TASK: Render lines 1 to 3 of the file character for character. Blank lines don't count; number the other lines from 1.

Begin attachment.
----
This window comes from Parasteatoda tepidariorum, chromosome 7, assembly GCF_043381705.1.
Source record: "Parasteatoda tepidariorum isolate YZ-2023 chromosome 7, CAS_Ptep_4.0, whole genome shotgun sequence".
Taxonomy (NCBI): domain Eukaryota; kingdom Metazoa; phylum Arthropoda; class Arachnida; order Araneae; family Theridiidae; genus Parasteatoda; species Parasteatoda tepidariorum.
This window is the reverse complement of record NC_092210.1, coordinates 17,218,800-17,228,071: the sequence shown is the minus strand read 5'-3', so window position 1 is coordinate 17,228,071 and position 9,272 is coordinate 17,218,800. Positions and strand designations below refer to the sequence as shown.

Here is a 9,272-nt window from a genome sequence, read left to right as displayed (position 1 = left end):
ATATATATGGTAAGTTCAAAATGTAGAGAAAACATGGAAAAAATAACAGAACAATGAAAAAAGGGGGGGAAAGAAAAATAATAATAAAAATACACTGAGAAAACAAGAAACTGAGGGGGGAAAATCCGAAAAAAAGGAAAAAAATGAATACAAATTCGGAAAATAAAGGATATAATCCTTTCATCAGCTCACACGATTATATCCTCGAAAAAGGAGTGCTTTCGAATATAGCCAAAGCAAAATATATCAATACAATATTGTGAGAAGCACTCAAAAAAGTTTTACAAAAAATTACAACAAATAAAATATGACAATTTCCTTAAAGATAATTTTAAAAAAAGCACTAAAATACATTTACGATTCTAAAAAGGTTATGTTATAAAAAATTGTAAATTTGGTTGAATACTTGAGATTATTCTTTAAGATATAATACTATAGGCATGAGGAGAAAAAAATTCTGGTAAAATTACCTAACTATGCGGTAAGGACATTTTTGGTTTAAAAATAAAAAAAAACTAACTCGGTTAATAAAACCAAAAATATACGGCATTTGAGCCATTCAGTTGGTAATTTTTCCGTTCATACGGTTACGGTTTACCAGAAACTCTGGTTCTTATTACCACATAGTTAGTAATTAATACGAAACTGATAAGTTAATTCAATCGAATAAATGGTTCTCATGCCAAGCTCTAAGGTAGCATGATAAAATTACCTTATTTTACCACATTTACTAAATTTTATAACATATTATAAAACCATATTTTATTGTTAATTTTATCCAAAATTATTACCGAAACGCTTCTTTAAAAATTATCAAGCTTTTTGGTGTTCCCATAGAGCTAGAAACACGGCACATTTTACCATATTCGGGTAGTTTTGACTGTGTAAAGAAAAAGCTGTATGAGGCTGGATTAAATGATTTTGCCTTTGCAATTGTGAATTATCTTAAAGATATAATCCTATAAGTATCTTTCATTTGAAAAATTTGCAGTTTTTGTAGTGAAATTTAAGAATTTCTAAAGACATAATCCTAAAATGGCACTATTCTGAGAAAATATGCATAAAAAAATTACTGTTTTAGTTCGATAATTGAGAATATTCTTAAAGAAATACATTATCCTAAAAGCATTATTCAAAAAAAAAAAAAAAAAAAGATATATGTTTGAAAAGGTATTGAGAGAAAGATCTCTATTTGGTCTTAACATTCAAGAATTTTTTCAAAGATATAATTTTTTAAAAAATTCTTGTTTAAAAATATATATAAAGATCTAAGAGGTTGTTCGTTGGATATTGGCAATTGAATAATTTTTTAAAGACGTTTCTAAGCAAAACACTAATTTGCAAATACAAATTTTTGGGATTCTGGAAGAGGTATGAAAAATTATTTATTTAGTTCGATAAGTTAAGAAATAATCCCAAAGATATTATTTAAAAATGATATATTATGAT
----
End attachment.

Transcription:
This window comes from Parasteatoda tepidariorum, chromosome 7, assembly GCF_043381705.1.
Source record: "Parasteatoda tepidariorum isolate YZ-2023 chromosome 7, CAS_Ptep_4.0, whole genome shotgun sequence".
Taxonomy (NCBI): domain Eukaryota; kingdom Metazoa; phylum Arthropoda; class Arachnida; order Araneae; family Theridiidae; genus Parasteatoda; species Parasteatoda tepidariorum.